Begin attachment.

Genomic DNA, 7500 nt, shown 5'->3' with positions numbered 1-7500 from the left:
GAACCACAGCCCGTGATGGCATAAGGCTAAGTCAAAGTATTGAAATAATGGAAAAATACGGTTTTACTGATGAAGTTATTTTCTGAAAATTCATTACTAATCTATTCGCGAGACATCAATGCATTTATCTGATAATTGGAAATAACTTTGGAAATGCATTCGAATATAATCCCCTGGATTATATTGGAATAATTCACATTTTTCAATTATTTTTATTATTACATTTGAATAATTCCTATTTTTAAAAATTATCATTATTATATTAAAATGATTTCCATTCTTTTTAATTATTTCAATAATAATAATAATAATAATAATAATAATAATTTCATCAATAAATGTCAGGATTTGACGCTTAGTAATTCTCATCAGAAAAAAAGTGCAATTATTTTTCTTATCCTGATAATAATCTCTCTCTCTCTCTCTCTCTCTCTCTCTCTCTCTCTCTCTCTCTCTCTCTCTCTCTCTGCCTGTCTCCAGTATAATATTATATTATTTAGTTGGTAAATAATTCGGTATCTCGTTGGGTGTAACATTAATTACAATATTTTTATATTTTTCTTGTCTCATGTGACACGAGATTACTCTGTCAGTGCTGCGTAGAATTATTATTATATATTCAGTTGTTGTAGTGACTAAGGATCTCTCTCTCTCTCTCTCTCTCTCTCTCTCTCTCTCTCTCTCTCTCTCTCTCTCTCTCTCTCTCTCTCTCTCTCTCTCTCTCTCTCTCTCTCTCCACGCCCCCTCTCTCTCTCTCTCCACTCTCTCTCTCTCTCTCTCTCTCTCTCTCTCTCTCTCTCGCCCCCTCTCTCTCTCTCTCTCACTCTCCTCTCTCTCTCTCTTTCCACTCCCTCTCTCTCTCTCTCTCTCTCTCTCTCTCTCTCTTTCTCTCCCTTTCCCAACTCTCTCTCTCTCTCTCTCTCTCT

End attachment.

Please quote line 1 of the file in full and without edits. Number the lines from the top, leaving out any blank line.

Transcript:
Genomic DNA, 7500 nt, shown 5'->3' with positions numbered 1-7500 from the left: